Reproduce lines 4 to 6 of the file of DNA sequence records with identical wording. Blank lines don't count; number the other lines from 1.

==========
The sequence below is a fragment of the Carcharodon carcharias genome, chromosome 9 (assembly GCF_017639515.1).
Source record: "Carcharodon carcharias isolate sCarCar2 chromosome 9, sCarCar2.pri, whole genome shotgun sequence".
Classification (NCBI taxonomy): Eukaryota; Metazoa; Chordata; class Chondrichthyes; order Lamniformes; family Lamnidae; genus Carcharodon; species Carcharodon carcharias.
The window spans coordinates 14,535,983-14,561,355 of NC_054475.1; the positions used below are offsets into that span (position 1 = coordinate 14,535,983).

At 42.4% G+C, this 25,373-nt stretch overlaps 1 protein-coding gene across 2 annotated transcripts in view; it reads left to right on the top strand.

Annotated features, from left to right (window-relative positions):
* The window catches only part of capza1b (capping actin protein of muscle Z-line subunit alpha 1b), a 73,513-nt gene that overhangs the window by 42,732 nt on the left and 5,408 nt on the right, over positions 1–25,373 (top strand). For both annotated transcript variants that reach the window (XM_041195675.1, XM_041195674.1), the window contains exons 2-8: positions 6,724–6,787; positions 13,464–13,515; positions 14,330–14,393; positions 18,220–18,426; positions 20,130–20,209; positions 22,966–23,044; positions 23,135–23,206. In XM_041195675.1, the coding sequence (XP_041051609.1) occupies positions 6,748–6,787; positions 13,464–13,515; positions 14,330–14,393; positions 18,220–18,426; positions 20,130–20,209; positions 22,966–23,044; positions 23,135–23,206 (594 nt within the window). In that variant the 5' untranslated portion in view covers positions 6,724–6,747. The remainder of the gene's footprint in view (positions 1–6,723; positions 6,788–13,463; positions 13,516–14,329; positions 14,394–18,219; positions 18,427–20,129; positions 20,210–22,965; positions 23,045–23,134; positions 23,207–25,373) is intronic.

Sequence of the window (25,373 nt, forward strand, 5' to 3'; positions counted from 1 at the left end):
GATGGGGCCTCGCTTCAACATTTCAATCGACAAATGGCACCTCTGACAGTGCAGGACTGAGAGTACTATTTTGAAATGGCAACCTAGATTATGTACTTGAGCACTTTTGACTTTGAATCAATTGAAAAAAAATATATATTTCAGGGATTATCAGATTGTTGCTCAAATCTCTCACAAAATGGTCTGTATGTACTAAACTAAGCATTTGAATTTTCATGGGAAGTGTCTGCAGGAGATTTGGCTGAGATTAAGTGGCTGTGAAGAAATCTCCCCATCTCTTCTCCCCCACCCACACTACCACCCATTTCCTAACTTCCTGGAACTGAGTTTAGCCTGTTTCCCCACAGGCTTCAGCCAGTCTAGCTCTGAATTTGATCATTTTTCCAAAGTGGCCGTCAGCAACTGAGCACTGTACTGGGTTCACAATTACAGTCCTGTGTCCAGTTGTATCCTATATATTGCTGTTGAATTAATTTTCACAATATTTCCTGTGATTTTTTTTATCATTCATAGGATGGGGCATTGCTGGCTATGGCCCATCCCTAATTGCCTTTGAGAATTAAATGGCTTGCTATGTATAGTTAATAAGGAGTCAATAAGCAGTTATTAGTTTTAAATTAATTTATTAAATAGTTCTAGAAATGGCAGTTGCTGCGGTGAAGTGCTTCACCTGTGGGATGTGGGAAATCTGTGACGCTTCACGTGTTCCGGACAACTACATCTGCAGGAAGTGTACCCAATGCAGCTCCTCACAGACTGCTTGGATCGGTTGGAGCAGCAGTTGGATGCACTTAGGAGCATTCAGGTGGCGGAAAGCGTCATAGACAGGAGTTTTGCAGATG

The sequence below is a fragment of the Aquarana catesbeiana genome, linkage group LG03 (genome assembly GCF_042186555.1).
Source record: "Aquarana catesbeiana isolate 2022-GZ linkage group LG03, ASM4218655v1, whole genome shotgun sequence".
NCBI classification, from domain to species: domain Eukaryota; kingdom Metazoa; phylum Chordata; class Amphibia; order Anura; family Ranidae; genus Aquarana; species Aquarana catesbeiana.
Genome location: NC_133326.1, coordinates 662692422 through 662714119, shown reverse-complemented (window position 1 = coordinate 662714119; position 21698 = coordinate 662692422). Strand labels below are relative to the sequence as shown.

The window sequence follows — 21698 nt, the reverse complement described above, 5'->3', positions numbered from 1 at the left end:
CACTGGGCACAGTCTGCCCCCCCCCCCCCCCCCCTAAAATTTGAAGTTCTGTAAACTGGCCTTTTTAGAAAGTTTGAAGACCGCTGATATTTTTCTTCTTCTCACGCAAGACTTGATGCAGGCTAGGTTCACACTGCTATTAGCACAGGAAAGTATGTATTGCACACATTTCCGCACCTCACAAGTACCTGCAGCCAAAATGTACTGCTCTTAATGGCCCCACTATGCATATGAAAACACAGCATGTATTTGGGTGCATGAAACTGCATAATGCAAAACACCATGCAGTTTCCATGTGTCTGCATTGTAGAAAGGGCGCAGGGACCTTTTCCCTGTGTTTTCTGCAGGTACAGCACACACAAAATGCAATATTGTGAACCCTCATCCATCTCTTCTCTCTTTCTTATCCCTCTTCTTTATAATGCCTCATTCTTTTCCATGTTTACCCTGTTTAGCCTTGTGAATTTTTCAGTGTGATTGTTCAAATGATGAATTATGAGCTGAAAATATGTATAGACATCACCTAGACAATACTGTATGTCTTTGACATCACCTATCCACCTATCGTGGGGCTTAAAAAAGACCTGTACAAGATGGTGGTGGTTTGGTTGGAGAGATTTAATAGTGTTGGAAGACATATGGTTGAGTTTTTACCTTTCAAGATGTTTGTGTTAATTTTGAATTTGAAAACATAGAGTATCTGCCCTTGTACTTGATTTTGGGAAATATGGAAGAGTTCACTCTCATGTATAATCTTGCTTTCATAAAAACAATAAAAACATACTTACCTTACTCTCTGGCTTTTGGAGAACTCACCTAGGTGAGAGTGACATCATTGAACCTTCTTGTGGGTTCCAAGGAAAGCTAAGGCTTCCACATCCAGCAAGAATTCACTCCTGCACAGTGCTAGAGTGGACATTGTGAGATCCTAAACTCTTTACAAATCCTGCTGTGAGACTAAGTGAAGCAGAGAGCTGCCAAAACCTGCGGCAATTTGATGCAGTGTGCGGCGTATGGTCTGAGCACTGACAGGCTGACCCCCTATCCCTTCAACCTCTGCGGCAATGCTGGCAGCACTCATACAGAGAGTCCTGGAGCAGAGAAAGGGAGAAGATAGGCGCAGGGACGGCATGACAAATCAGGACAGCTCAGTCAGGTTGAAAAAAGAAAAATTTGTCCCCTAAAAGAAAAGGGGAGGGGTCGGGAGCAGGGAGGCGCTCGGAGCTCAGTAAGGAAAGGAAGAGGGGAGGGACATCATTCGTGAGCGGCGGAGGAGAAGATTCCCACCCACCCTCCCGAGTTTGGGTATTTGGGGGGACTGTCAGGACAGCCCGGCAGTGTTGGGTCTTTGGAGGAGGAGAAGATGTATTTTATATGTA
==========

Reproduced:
The window spans coordinates 14,535,983-14,561,355 of NC_054475.1; the positions used below are offsets into that span (position 1 = coordinate 14,535,983).

At 42.4% G+C, this 25,373-nt stretch overlaps 1 protein-coding gene across 2 annotated transcripts in view; it reads left to right on the top strand.

Annotated features, from left to right (window-relative positions):